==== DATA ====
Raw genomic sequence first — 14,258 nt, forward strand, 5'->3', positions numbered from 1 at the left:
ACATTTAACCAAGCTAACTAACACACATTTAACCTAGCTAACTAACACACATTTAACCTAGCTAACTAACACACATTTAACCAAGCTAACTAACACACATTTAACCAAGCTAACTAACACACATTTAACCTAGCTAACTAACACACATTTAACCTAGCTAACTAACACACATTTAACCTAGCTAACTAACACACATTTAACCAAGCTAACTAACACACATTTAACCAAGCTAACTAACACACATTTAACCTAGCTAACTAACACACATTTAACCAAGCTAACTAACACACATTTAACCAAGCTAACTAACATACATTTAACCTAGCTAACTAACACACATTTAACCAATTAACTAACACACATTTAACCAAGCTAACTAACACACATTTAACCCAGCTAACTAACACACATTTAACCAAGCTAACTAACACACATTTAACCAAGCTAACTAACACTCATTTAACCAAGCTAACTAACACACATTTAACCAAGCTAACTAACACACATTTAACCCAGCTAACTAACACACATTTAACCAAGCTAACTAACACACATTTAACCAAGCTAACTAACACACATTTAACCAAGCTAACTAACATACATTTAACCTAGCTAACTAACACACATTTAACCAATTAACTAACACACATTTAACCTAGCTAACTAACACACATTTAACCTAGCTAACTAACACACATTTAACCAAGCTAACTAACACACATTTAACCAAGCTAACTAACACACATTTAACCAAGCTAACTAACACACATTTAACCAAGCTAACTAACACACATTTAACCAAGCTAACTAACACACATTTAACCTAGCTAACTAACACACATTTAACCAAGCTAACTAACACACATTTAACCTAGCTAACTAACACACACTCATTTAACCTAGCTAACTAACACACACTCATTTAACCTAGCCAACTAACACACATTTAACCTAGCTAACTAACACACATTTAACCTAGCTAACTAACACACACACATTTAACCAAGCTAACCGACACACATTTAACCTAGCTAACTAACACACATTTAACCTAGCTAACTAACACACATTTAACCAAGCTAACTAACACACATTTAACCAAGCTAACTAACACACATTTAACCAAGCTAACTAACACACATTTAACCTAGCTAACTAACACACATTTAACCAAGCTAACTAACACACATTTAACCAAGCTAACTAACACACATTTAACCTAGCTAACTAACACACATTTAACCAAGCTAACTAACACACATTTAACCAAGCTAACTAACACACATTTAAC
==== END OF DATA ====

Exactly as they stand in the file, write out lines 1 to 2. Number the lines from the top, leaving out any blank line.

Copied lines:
Raw genomic sequence first — 14,258 nt, forward strand, 5'->3', positions numbered from 1 at the left:
ACATTTAACCAAGCTAACTAACACACATTTAACCTAGCTAACTAACACACATTTAACCTAGCTAACTAACACACATTTAACCAAGCTAACTAACACACATTTAACCAAGCTAACTAACACACATTTAACCTAGCTAACTAACACACATTTAACCTAGCTAACTAACACACATTTAACCTAGCTAACTAACACACATTTAACCAAGCTAACTAACACACATTTAACCAAGCTAACTAACACACATTTAACCTAGCTAACTAACACACATTTAACCAAGCTAACTAACACACATTTAACCAAGCTAACTAACATACATTTAACCTAGCTAACTAACACACATTTAACCAATTAACTAACACACATTTAACCAAGCTAACTAACACACATTTAACCCAGCTAACTAACACACATTTAACCAAGCTAACTAACACACATTTAACCAAGCTAACTAACACTCATTTAACCAAGCTAACTAACACACATTTAACCAAGCTAACTAACACACATTTAACCCAGCTAACTAACACACATTTAACCAAGCTAACTAACACACATTTAACCAAGCTAACTAACACACATTTAACCAAGCTAACTAACATACATTTAACCTAGCTAACTAACACACATTTAACCAATTAACTAACACACATTTAACCTAGCTAACTAACACACATTTAACCTAGCTAACTAACACACATTTAACCAAGCTAACTAACACACATTTAACCAAGCTAACTAACACACATTTAACCAAGCTAACTAACACACATTTAACCAAGCTAACTAACACACATTTAACCAAGCTAACTAACACACATTTAACCTAGCTAACTAACACACATTTAACCAAGCTAACTAACACACATTTAACCTAGCTAACTAACACACACTCATTTAACCTAGCTAACTAACACACACTCATTTAACCTAGCCAACTAACACACATTTAACCTAGCTAACTAACACACATTTAACCTAGCTAACTAACACACACACATTTAACCAAGCTAACCGACACACATTTAACCTAGCTAACTAACACACATTTAACCTAGCTAACTAACACACATTTAACCAAGCTAACTAACACACATTTAACCAAGCTAACTAACACACATTTAACCAAGCTAACTAACACACATTTAACCTAGCTAACTAACACACATTTAACCAAGCTAACTAACACACATTTAACCAAGCTAACTAACACACATTTAACCTAGCTAACTAACACACATTTAACCAAGCTAACTAACACACATTTAACCAAGCTAACTAACACACATTTAAC